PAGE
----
Why would that be? If you are logged in, you stay logged in, cookies or not. But then, if you are logged in you can already be tracked by your user credentials, so all this becomes moot...

        • In order to make a post, you need to be logged in, assuming anonymous/guest posts aren't allowed. How does the server keep track of the fact that you're logged in and who you are? Your time spent on that site is called a session, and the server sets a session cookie to say, "Okay, you've already logged in, so I'll save you the trouble of doing it again." Some sites use that information to reveal things like user preferences, which wouldn't ordinarily be available to a guest user.

          The only alternative I ca

          • How does the server keep track of the fact that you're logged in and who you are?

            By your user name and password.

            Your time spent on that site is called a session, and the server sets a session cookie to say, "Okay, you've already logged in,

            If you are logged in, the server sees your username and password, then why does it need anything else?

            so I'll save you the trouble of doing it again."

            Most (all?) browsers only prompt for a username/password a single time, and then keep in in memory for further requests from the same site and realm.

            The only alternative I can think of is the server responding to your log-in action with "Okay, I got your IP address, so I'll just make a note in my database that you logged in from IP address [IPaddr].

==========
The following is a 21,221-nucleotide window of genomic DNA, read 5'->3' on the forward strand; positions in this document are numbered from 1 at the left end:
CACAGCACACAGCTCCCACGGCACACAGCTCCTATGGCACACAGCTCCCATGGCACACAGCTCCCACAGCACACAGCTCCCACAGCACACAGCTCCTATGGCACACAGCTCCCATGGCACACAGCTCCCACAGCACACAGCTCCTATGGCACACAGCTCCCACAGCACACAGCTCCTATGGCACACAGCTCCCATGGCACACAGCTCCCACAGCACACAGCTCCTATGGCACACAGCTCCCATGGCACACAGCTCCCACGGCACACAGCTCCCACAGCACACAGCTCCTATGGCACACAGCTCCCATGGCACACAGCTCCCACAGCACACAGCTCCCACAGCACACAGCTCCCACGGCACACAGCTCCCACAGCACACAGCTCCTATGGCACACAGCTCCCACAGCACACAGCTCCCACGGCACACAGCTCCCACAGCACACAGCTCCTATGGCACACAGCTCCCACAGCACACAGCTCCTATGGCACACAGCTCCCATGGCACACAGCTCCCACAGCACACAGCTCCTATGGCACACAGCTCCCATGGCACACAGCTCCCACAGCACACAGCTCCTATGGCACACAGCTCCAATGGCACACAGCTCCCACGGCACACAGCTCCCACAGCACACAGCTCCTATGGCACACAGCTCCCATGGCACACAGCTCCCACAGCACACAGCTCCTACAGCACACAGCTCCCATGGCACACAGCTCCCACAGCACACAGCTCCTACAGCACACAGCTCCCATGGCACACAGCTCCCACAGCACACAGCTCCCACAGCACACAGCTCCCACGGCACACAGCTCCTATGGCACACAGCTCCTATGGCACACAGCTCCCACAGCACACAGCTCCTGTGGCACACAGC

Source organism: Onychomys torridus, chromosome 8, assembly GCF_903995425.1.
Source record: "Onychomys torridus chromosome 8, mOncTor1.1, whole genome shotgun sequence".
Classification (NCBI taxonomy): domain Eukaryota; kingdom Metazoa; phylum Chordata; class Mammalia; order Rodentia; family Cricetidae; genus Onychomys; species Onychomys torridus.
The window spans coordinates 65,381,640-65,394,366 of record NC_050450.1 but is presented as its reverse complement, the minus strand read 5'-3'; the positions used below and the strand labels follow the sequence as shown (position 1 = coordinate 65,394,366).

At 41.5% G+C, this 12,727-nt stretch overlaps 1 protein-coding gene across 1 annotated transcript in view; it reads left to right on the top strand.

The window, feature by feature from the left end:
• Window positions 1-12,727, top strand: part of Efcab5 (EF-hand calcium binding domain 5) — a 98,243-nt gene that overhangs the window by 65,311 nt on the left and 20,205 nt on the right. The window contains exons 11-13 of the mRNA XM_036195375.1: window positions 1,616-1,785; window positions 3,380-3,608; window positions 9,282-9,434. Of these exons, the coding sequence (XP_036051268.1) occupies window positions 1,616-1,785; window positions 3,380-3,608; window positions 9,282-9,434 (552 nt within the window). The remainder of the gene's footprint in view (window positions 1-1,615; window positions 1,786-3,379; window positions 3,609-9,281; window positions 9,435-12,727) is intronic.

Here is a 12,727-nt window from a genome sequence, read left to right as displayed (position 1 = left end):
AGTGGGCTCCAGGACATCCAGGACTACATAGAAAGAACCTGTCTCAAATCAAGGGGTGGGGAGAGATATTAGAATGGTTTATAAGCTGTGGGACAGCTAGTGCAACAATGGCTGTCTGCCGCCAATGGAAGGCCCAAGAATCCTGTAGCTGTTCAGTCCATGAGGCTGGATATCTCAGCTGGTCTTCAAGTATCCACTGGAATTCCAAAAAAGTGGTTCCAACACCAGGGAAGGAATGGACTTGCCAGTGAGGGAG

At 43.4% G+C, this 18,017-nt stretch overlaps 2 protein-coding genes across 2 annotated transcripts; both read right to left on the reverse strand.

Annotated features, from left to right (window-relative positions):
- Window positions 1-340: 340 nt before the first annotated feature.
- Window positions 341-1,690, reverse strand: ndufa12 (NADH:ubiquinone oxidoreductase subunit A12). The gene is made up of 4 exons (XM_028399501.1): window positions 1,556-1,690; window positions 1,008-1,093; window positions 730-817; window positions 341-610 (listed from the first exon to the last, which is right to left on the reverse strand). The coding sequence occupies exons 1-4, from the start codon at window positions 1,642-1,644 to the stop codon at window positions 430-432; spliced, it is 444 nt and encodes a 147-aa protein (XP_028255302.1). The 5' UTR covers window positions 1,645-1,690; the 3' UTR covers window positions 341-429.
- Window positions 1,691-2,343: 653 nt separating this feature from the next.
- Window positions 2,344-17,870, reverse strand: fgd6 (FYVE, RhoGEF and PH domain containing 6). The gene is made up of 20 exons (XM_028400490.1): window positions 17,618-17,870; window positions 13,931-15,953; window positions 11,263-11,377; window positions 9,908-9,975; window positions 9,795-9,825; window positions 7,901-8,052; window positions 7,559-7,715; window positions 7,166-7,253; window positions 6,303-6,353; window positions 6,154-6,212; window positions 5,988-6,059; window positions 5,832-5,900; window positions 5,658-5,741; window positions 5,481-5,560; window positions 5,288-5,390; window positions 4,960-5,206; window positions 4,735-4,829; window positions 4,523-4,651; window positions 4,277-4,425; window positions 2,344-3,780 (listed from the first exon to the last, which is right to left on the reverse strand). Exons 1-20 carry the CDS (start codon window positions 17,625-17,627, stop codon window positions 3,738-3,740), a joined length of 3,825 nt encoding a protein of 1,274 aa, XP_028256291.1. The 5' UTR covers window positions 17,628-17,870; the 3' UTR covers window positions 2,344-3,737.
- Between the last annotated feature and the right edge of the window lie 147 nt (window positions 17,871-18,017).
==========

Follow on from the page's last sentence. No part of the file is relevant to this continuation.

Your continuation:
Why not simply use your login and password?

            • I agree that's perfectly fine, aside from the whole bit about security of saving a password (store it in a secure manner and each time check it against the secure form stored in the user database). How does it save that information in a persistent way that uniquely identifies the computer you're using? That's the role sessions fill. Without the data persistence, refreshing the page would just show you the page as if you weren't logged in. Without the unique identifier (e.g. a session cookie), how does t

              • I agree that's perfectly fine, aside from the whole bit about security of saving a password (store it in a secure manner and each time check it against the secure form stored in the user database). How does it save that information in a persistent way that uniquely identifies the computer you're using?

                I guess, in a hash table keyed by hostname and realm? Probably the first browser did it that way in any case, although nowadays it's probably in a more evolved data structure...

                Without the data persistence, refreshing the page would just show you the page as if you weren't logged in.

                That's why pages are sent with a Vary: Http-Authorization tag. This tell caches, including the one in the browser itself, that they should include authorization in the cache key for the page. This is to avoid that a cached unauthenticated page (or worse: authenticated for a different user...) would show up after the user has been aut

    • by fatphil (181876)
      A session cookie is little different from a train ticket.
      You use it to prove you're someone who's performed some kind of transaction in the past, and it's only valid for a short period of time.

      I have a bigger problem with non-session cookies, and third-party cookies. Those you have to carry around for ever, and you have to accept them from and show them to who-the-hell-knows-whom.
      • Which cookies do you "have to accept"? And, which ones must you keep forever?